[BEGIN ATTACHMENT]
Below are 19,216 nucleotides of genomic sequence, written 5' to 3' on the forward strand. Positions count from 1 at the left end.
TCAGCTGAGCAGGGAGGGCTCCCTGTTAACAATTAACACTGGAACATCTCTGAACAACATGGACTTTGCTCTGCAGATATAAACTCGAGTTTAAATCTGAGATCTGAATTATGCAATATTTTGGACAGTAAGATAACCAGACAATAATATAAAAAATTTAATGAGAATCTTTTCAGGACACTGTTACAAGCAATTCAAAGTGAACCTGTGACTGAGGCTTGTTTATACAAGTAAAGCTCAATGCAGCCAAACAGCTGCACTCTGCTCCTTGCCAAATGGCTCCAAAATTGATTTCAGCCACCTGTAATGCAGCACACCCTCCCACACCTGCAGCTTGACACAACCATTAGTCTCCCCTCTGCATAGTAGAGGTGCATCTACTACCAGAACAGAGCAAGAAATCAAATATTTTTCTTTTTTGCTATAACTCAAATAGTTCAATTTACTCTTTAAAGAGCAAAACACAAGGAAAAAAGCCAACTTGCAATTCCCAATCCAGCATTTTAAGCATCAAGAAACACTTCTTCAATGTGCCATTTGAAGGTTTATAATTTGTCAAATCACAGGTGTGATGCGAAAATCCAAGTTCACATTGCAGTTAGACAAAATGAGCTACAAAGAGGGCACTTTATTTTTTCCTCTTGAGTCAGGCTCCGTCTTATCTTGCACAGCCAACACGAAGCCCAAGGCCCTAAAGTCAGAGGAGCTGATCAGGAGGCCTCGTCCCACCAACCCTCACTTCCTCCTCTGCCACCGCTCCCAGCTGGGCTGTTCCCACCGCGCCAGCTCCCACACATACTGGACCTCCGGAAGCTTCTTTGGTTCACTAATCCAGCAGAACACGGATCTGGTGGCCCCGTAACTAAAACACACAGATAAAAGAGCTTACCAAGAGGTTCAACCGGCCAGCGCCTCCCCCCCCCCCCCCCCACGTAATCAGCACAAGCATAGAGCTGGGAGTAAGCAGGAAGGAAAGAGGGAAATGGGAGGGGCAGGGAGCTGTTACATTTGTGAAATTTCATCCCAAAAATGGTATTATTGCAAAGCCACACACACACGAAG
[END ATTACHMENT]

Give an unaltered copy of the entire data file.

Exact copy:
Below are 19,216 nucleotides of genomic sequence, written 5' to 3' on the forward strand. Positions count from 1 at the left end.
TCAGCTGAGCAGGGAGGGCTCCCTGTTAACAATTAACACTGGAACATCTCTGAACAACATGGACTTTGCTCTGCAGATATAAACTCGAGTTTAAATCTGAGATCTGAATTATGCAATATTTTGGACAGTAAGATAACCAGACAATAATATAAAAAATTTAATGAGAATCTTTTCAGGACACTGTTACAAGCAATTCAAAGTGAACCTGTGACTGAGGCTTGTTTATACAAGTAAAGCTCAATGCAGCCAAACAGCTGCACTCTGCTCCTTGCCAAATGGCTCCAAAATTGATTTCAGCCACCTGTAATGCAGCACACCCTCCCACACCTGCAGCTTGACACAACCATTAGTCTCCCCTCTGCATAGTAGAGGTGCATCTACTACCAGAACAGAGCAAGAAATCAAATATTTTTCTTTTTTGCTATAACTCAAATAGTTCAATTTACTCTTTAAAGAGCAAAACACAAGGAAAAAAGCCAACTTGCAATTCCCAATCCAGCATTTTAAGCATCAAGAAACACTTCTTCAATGTGCCATTTGAAGGTTTATAATTTGTCAAATCACAGGTGTGATGCGAAAATCCAAGTTCACATTGCAGTTAGACAAAATGAGCTACAAAGAGGGCACTTTATTTTTTCCTCTTGAGTCAGGCTCCGTCTTATCTTGCACAGCCAACACGAAGCCCAAGGCCCTAAAGTCAGAGGAGCTGATCAGGAGGCCTCGTCCCACCAACCCTCACTTCCTCCTCTGCCACCGCTCCCAGCTGGGCTGTTCCCACCGCGCCAGCTCCCACACATACTGGACCTCCGGAAGCTTCTTTGGTTCACTAATCCAGCAGAACACGGATCTGGTGGCCCCGTAACTAAAACACACAGATAAAAGAGCTTACCAAGAGGTTCAACCGGCCAGCGCCTCCCCCCCCCCCCCCCCACGTAATCAGCACAAGCATAGAGCTGGGAGTAAGCAGGAAGGAAAGAGGGAAATGGGAGGGGCAGGGAGCTGTTACATTTGTGAAATTTCATCCCAAAAATGGTATTATTGCAAAGCCACACACACACGAAG